Despite the availability of numerous tests, the diagnosis of periprosthetic infection (PJI) continues to be complex. Although several studies have suggested that coagulation-related markers, such as D-dimer and fibrinogen, may be promising tools in the diagnosis of prosthetic infections, their role is still controversial. The aim of this study is to evaluate the diagnostic accuracy of serum D-dimer and fibrinogen in patients with painful total knee replacement.
83 patients with painful total knee replacement and suspected peri-prosthetic infection were included. All patients underwent pre-operative blood tests to evaluate inflammation indices (ESR and CRP) and serum D-Dimer and Fibrinogen levels. The diagnostic performance of the tests was assessed using the ICM definition as the gold standard. The diagnostic accuracy of the D-dimer and fibrinogen was measured by assessing sensitivity, specificity and by calculating the area under the ROC curve.
The definition of prosthetic infection based on the ICM criteria has made it possible to classify 40 peri-prosthetic infections and 43 aseptic failures. The mean value of fibrinogen, D-Dimer, VES and PCR observed in patients with prosthetic infection was significantly higher than in patients with aseptic failure [fibrinogen 468 mg / dl vs 331 mg / dl, p <0.001; D-Dimero 2177 ng/mL vs. 875 ng / mL, p <0.005], ESR 49 mm / hr vs 24 mm/h, p <0.001; PCR 25.5 mg /L vs 8.9 mg/L, p <0.001]. The optimal threshold value of the fibrinogen indicative of the presence of infection was 418 mg/dl, with a sensitivity of 72% and a specificity of 88%. The serum concentration of d-dimer greater than 945 ng / ml showed a sensitivity of 72.5% and a specificity of 76.7%.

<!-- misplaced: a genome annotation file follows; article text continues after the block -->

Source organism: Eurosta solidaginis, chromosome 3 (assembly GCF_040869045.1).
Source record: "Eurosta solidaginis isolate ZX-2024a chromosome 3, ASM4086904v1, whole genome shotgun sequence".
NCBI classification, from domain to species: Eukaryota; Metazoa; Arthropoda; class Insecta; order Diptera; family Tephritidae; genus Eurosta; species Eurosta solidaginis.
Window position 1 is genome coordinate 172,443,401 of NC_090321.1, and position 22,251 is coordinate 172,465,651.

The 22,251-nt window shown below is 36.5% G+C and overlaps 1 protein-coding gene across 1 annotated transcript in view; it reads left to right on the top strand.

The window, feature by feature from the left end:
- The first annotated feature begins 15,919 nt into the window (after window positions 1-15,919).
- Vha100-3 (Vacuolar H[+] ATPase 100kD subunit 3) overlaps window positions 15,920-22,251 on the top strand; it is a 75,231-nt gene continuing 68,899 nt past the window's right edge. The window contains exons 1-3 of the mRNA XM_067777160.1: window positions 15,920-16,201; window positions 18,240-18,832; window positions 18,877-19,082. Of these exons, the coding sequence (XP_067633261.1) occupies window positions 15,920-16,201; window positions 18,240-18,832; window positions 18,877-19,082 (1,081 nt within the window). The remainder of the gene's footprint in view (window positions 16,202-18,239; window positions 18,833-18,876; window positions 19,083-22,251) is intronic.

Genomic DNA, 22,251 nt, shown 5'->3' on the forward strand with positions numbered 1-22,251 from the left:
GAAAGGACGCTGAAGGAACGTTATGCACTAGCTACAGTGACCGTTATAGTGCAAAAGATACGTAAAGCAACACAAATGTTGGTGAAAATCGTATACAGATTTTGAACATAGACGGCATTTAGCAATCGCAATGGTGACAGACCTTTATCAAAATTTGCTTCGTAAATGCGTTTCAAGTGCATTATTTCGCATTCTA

Although in this multicenter prospective study we found that serum D-dimer may have significantly higher statistical values in PJI than aseptic failures, its diagnostic power appears however limited when compared with other markers including plasma fibrinogen. Fibrinogen is regularly analyzed before surgery, the evaluation of this marker does not involve additional costs. The diagnostic accuracy appears to be similar to that of classic markers such as the level of PCR and VES. Plasma D-dimer may have a limited value in the diagnosis of PJI unlike plasma fibrinogen which has shown moderate sensitivity and excellent specificity. However, in our limited series of cases, both tests cannot be used alone in the diagnosis of infection but could contribute to the diagnosis if contextualized to ves and pcr.